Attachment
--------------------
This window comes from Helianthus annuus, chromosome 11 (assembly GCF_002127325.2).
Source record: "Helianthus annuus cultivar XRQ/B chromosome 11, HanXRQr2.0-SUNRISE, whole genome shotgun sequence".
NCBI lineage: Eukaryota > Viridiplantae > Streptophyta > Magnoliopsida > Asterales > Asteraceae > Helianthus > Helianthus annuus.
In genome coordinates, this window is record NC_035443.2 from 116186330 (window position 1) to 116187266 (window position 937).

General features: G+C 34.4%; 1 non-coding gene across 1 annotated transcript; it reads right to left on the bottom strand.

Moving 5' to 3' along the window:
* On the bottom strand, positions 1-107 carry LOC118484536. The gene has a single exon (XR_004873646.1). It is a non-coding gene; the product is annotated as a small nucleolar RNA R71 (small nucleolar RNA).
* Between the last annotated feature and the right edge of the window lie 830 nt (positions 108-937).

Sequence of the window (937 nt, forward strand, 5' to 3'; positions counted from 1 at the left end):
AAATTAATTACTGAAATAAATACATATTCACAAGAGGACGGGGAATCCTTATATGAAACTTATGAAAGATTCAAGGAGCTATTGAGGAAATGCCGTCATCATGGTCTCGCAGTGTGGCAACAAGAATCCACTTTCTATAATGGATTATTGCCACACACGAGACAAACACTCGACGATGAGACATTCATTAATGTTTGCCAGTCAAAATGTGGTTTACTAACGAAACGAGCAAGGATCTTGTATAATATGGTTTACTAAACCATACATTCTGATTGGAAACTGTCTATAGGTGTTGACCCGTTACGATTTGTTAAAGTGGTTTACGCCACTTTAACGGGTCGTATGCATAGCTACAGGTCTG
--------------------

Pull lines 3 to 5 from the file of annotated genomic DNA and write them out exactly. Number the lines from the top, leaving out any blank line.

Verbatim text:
NCBI lineage: Eukaryota > Viridiplantae > Streptophyta > Magnoliopsida > Asterales > Asteraceae > Helianthus > Helianthus annuus.
In genome coordinates, this window is record NC_035443.2 from 116186330 (window position 1) to 116187266 (window position 937).

General features: G+C 34.4%; 1 non-coding gene across 1 annotated transcript; it reads right to left on the bottom strand.